Instructables
This is not the cheapest stand to be built. But if you have strong winds or need something extremely sturdy that can be easily broken down and used where trees are scarce, then here you go!

Materials:
• (4) 1"X72" Threaded Pipe
• (4) 1"X24" Threaded Pipe
• (2) 900Elbow Joint
• (2) "T" Joints
• (1) Coupler

Construction:
1. Put the pieces together.
2. Lash your hammock to the corners. I used a Black Diamond 18mm nylon runner and a quickdraw for mine.
3. Add bug nets and rain flys.
4. Relax.
 
The Hammock system I used here is the ENO doublenest, Bug-net, and Pro-fly.
creedy14 months ago
Hi, kind of dog is in the picture? Thanks!
ckraske11 months ago
how much does this cost. Just the stand?
CaseyCase ckraske8 months ago

Jan 2014 pricing @ Lowe's...Two ten foot "sticks" of 1" pipe ($20.27 ea) + two "T" fittings ($4.55 ea) + two elbows ($3.37) = $56.38 + tax.

Forgot to add the 1" union... @ $9.89.

CaseyCase8 months ago

It would be cheaper if you buy the pipe in ten foot lengths. Have the guys at Lowe's cut and thread the ten foot "stick" to 1 six foot piece and 2 two foot pieces. Check it out...it is less expensive than buying the precut stuff.

k24tea1 year ago
Nice work making the stand. It's a simple, clean, stable design. I'm pretty sure this is identical to Speer's pipe stand from about 2004, which was featured last summer in a how-to write-up with diagram at http://theultimatehang.com/2012/07/portable-hammock-pipe-stand/ and has been mentioned/pictured elsewhere before that (google "hammock pipe stand").
There are some good comments on that site re. strength with different pipe types/sizes; also some folks over at hammockforums.net have made interesting variations, with helpful comments. I made one a few years ago for a friend weighing about 250 lb, and he still uses it, no problems.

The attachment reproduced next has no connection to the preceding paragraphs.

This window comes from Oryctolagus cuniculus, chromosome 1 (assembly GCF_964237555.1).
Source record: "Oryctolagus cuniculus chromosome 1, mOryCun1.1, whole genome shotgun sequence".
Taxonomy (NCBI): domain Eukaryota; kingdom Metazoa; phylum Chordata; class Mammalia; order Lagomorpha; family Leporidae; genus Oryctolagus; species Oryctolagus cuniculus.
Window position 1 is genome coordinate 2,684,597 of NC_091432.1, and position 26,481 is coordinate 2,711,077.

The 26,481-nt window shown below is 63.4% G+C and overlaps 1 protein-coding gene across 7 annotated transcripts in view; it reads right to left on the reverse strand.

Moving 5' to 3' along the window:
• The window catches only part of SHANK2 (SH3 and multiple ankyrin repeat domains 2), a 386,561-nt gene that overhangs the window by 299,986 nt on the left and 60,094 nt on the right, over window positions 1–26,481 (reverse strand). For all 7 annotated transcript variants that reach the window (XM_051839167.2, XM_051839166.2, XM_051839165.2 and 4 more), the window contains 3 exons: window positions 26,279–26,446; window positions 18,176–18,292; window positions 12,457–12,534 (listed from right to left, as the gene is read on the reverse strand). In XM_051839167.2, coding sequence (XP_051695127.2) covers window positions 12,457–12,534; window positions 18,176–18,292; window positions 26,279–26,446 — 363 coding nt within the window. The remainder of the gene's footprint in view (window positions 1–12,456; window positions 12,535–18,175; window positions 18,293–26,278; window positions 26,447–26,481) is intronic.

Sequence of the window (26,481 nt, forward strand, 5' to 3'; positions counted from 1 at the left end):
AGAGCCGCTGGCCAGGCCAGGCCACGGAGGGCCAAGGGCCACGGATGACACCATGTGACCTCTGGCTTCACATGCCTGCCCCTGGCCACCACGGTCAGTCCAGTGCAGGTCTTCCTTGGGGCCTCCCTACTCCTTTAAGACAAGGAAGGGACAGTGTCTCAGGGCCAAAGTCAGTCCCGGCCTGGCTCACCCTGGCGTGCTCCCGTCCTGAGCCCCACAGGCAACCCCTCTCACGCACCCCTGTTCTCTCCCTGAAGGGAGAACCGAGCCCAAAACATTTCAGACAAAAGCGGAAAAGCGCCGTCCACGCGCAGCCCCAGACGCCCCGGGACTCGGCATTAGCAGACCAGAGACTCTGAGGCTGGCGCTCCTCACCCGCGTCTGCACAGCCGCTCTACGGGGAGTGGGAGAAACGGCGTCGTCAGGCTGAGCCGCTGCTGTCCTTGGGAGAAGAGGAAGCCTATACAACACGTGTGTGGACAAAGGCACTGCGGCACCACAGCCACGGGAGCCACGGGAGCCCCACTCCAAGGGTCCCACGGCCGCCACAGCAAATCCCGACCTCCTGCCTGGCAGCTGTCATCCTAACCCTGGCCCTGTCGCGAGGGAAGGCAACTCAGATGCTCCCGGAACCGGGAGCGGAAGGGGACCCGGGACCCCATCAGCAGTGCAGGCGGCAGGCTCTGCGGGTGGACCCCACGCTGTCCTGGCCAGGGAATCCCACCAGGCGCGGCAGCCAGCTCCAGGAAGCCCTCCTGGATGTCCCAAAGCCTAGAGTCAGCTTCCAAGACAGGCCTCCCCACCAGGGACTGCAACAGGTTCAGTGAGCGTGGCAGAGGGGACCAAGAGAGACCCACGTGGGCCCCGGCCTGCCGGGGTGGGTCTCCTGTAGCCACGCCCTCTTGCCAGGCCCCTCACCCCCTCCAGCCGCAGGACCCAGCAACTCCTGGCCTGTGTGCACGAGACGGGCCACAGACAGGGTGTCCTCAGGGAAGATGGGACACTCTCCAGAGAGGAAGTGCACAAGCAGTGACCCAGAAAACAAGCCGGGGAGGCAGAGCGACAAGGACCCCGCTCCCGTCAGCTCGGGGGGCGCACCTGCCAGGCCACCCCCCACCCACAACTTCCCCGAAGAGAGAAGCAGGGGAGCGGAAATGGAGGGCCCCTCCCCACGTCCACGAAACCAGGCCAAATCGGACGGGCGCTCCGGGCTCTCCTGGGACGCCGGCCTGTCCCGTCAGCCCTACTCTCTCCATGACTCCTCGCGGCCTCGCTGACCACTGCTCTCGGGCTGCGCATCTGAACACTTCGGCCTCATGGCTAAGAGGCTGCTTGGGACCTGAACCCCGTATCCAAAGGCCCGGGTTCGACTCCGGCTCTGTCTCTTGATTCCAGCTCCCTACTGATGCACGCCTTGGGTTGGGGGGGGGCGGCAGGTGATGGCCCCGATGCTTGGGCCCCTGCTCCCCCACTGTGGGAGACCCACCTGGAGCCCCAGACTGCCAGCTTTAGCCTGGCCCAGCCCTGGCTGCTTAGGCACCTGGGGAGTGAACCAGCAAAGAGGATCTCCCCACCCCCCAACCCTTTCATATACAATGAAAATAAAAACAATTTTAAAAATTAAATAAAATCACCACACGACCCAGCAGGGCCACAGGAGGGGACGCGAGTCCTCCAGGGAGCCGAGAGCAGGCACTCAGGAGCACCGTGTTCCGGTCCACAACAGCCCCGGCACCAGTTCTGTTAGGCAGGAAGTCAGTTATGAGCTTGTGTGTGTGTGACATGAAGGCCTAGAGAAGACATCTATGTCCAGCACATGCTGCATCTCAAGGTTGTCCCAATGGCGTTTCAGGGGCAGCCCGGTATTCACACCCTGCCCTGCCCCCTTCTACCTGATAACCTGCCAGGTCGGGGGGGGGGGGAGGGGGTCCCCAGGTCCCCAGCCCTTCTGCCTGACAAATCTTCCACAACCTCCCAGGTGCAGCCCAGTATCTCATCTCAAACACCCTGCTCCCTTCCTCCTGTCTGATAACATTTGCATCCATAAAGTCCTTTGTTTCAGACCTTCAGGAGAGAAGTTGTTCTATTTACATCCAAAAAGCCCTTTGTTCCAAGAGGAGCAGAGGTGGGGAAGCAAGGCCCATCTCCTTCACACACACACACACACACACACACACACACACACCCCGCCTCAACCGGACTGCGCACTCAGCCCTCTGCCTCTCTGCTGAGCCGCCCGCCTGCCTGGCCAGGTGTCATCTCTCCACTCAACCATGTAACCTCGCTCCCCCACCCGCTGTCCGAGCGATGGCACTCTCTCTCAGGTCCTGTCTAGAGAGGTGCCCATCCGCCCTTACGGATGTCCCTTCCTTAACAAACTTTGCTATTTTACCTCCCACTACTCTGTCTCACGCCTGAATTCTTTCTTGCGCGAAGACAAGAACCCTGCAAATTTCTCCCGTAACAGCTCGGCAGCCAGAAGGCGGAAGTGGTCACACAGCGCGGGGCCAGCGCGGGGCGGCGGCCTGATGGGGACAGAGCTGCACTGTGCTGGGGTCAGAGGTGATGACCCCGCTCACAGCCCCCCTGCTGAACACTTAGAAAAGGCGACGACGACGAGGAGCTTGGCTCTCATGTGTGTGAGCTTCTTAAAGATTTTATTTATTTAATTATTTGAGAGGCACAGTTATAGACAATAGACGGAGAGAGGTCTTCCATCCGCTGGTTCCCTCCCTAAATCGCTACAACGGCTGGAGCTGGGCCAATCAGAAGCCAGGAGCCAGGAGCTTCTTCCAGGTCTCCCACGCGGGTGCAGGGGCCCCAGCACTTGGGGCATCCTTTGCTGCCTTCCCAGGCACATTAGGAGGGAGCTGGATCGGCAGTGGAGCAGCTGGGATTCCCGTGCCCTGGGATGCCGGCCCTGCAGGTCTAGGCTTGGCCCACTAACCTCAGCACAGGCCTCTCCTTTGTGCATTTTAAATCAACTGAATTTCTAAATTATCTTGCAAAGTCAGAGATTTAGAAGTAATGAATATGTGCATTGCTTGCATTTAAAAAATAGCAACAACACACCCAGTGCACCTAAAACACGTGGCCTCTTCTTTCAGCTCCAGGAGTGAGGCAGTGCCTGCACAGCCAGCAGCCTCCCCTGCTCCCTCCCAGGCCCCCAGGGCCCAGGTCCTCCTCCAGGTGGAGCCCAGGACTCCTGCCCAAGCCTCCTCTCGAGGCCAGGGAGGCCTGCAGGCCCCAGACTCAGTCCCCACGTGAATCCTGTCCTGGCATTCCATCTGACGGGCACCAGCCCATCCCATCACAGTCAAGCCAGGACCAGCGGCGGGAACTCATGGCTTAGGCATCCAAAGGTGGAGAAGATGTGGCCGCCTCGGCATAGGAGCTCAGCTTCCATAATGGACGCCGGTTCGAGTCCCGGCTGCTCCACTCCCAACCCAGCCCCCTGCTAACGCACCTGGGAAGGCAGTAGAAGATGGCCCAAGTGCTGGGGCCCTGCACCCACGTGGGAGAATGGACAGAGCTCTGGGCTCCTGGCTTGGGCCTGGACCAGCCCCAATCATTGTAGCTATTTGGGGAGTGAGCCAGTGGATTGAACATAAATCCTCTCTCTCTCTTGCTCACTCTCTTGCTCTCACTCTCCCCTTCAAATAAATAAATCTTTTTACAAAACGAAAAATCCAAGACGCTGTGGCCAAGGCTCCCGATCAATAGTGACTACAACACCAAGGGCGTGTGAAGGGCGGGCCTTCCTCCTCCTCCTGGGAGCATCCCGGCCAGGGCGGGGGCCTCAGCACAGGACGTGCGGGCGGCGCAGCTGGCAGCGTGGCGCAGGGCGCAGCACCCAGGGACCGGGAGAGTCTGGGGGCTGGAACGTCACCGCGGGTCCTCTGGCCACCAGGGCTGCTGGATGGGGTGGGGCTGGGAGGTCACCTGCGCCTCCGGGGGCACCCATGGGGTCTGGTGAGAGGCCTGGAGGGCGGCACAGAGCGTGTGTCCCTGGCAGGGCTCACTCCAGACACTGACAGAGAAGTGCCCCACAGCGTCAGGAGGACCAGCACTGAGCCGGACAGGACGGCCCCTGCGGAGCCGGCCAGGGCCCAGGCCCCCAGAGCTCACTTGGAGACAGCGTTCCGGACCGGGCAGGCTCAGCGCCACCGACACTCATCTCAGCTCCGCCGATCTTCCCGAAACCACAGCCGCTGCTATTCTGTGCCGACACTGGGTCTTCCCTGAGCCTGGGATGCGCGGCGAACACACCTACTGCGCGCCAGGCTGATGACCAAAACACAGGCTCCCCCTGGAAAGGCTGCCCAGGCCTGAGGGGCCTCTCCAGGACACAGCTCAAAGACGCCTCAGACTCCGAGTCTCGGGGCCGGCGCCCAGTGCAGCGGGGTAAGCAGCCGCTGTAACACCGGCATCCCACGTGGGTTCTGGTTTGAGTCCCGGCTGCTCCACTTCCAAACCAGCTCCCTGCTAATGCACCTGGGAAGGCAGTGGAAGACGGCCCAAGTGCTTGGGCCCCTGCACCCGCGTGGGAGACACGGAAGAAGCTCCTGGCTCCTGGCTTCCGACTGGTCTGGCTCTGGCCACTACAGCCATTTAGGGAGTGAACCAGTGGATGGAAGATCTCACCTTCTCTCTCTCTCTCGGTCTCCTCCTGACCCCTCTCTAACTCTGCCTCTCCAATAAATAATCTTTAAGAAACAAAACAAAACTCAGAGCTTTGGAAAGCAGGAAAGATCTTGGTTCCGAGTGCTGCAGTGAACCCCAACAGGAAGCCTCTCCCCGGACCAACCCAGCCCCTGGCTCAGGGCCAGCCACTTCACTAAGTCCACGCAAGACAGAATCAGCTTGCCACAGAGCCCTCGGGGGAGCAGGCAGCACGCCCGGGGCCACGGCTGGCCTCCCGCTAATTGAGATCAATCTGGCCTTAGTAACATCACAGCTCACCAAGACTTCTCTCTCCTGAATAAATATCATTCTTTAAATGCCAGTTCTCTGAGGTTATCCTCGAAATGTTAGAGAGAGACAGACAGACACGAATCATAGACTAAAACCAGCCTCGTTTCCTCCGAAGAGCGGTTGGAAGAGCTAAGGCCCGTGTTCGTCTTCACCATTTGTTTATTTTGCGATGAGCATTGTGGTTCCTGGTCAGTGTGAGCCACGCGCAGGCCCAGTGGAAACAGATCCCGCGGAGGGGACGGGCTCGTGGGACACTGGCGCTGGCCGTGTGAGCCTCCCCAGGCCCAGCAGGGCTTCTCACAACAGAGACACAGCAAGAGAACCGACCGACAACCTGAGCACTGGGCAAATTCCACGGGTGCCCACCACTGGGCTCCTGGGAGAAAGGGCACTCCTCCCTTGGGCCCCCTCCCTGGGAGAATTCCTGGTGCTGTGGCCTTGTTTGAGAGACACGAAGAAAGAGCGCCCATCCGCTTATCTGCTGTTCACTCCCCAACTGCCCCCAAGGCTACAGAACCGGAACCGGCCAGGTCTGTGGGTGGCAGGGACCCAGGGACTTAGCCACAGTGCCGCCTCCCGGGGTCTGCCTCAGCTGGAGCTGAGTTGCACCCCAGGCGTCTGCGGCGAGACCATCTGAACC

ralema691 year ago
Do you think 3/4 would hold up? What weight would you say this is rated for, approx? I am 180's. But you are right, not cost effective! 72" pipe, $20.00+ ea.
Mave_Rick (author)  ralema691 year ago
3/4" would support you just fine. ENO hammocks (doublenest) are rated for 400lbs. Your hammock will most likely give out before the pipes. Centripetal force is your biggest adversary, under high winds your weight is multiplied throughout your swing. If you want to truly find out the using a generic formula for centrifugal force may get you a nice rough estimate. Fc=mv^2/r to see how much force is acted upon each support.
Mave_Rick (author)  ralema691 year ago
3/4" would support you just fine. ENO hammocks (doublenest) are rated for 400lbs. Your hammock will most likely give out before the pipes. Centripetal force is your biggest adversary, under high winds your weight is multiplied throughout your swing. If you want to truly find out the using a generic formula for centrifugal force may get you a nice rough estimate. Fc=mv^2/r to see how much force is acted upon each support.